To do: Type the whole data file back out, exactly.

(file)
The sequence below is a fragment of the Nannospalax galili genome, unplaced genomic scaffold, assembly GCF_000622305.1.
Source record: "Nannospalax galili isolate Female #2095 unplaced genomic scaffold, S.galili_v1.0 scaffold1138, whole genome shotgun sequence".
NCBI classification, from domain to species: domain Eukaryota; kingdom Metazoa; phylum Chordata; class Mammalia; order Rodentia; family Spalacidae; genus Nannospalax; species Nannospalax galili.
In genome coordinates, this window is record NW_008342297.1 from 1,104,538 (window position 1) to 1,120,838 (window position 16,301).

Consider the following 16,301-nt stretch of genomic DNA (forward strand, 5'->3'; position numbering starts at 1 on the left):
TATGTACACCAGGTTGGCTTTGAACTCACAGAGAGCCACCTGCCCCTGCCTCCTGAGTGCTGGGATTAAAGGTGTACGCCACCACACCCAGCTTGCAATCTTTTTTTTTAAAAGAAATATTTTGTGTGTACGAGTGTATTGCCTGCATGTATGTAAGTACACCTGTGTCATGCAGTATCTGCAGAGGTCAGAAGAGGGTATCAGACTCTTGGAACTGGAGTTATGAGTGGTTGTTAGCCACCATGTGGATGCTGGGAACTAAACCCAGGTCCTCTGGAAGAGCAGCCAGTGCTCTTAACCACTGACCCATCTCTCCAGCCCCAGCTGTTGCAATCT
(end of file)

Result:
The sequence below is a fragment of the Nannospalax galili genome, unplaced genomic scaffold, assembly GCF_000622305.1.
Source record: "Nannospalax galili isolate Female #2095 unplaced genomic scaffold, S.galili_v1.0 scaffold1138, whole genome shotgun sequence".
NCBI classification, from domain to species: domain Eukaryota; kingdom Metazoa; phylum Chordata; class Mammalia; order Rodentia; family Spalacidae; genus Nannospalax; species Nannospalax galili.
In genome coordinates, this window is record NW_008342297.1 from 1,104,538 (window position 1) to 1,120,838 (window position 16,301).

Consider the following 16,301-nt stretch of genomic DNA (forward strand, 5'->3'; position numbering starts at 1 on the left):
TATGTACACCAGGTTGGCTTTGAACTCACAGAGAGCCACCTGCCCCTGCCTCCTGAGTGCTGGGATTAAAGGTGTACGCCACCACACCCAGCTTGCAATCTTTTTTTTTAAAAGAAATATTTTGTGTGTACGAGTGTATTGCCTGCATGTATGTAAGTACACCTGTGTCATGCAGTATCTGCAGAGGTCAGAAGAGGGTATCAGACTCTTGGAACTGGAGTTATGAGTGGTTGTTAGCCACCATGTGGATGCTGGGAACTAAACCCAGGTCCTCTGGAAGAGCAGCCAGTGCTCTTAACCACTGACCCATCTCTCCAGCCCCAGCTGTTGCAATCT